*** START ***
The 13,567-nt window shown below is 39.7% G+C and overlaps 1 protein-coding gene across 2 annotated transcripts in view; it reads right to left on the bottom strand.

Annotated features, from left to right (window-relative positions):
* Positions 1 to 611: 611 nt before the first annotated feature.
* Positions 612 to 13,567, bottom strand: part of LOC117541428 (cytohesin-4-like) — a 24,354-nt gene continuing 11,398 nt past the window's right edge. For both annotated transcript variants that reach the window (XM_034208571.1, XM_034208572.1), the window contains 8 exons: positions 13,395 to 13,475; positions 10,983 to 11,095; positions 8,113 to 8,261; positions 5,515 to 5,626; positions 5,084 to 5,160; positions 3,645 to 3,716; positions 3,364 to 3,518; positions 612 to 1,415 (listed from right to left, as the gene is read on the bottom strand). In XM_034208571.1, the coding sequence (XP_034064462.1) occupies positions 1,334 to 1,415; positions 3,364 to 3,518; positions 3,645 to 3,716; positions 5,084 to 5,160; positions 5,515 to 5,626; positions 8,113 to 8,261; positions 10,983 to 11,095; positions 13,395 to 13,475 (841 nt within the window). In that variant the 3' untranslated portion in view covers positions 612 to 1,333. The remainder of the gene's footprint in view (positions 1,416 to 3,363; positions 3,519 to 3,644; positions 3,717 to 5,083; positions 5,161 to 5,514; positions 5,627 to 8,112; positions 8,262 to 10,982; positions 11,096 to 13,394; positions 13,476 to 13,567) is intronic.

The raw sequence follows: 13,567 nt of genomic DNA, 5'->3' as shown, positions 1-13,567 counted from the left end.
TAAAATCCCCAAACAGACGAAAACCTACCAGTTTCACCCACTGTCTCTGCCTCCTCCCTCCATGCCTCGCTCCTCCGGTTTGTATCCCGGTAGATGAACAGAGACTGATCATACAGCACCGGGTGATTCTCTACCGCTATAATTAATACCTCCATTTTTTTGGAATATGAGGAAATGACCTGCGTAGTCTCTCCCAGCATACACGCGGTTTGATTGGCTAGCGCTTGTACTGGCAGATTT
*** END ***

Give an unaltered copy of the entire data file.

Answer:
The 13,567-nt window shown below is 39.7% G+C and overlaps 1 protein-coding gene across 2 annotated transcripts in view; it reads right to left on the bottom strand.

Annotated features, from left to right (window-relative positions):
* Positions 1 to 611: 611 nt before the first annotated feature.
* Positions 612 to 13,567, bottom strand: part of LOC117541428 (cytohesin-4-like) — a 24,354-nt gene continuing 11,398 nt past the window's right edge. For both annotated transcript variants that reach the window (XM_034208571.1, XM_034208572.1), the window contains 8 exons: positions 13,395 to 13,475; positions 10,983 to 11,095; positions 8,113 to 8,261; positions 5,515 to 5,626; positions 5,084 to 5,160; positions 3,645 to 3,716; positions 3,364 to 3,518; positions 612 to 1,415 (listed from right to left, as the gene is read on the bottom strand). In XM_034208571.1, the coding sequence (XP_034064462.1) occupies positions 1,334 to 1,415; positions 3,364 to 3,518; positions 3,645 to 3,716; positions 5,084 to 5,160; positions 5,515 to 5,626; positions 8,113 to 8,261; positions 10,983 to 11,095; positions 13,395 to 13,475 (841 nt within the window). In that variant the 3' untranslated portion in view covers positions 612 to 1,333. The remainder of the gene's footprint in view (positions 1,416 to 3,363; positions 3,519 to 3,644; positions 3,717 to 5,083; positions 5,161 to 5,514; positions 5,627 to 8,112; positions 8,262 to 10,982; positions 11,096 to 13,394; positions 13,476 to 13,567) is intronic.

The raw sequence follows: 13,567 nt of genomic DNA, 5'->3' as shown, positions 1-13,567 counted from the left end.
TAAAATCCCCAAACAGACGAAAACCTACCAGTTTCACCCACTGTCTCTGCCTCCTCCCTCCATGCCTCGCTCCTCCGGTTTGTATCCCGGTAGATGAACAGAGACTGATCATACAGCACCGGGTGATTCTCTACCGCTATAATTAATACCTCCATTTTTTTGGAATATGAGGAAATGACCTGCGTAGTCTCTCCCAGCATACACGCGGTTTGATTGGCTAGCGCTTGTACTGGCAGATTT